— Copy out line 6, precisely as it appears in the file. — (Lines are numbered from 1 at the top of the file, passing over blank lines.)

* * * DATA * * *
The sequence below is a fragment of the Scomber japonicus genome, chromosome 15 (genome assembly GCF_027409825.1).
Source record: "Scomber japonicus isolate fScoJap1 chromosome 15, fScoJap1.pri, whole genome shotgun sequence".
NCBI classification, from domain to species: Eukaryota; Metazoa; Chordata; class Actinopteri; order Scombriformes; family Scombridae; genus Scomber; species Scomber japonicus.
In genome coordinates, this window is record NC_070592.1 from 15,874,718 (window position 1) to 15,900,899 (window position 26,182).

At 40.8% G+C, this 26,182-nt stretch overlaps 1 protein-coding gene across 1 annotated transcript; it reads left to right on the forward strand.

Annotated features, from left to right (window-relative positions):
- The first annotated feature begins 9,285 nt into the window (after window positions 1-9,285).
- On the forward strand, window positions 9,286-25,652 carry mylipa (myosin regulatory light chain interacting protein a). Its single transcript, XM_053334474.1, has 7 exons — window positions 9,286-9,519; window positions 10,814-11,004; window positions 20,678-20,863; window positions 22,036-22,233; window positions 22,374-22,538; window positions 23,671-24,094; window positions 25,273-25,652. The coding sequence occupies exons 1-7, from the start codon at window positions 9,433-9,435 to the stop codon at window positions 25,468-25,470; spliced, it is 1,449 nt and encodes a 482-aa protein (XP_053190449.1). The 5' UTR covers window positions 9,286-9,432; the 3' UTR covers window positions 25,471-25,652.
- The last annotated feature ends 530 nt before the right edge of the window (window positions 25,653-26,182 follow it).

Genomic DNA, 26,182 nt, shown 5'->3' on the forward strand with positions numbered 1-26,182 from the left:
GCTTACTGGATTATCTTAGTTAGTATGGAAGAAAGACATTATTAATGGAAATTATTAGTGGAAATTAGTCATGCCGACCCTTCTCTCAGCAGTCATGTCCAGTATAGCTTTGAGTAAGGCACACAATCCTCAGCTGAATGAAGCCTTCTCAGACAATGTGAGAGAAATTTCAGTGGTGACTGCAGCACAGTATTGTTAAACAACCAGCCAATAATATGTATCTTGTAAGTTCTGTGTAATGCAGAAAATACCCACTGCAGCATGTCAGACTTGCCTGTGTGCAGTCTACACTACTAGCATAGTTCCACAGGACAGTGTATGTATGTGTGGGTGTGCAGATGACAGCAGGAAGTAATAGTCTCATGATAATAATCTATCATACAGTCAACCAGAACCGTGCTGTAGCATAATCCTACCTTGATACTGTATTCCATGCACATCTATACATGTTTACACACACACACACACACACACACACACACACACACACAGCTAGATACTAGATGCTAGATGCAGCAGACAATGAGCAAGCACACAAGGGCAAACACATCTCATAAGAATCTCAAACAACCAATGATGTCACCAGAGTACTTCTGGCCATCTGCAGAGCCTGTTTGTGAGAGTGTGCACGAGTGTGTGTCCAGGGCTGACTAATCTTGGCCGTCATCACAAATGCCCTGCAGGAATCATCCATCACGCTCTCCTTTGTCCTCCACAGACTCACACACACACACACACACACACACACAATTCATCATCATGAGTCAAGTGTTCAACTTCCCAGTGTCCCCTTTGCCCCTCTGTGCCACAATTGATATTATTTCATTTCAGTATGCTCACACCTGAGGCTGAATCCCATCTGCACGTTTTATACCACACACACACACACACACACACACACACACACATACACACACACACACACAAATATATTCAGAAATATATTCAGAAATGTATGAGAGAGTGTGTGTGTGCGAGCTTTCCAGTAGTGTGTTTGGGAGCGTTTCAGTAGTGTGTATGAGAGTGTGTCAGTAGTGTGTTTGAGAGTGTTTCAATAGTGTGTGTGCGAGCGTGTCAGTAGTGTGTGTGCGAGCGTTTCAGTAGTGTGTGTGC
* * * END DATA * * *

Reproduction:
Annotated features, from left to right (window-relative positions):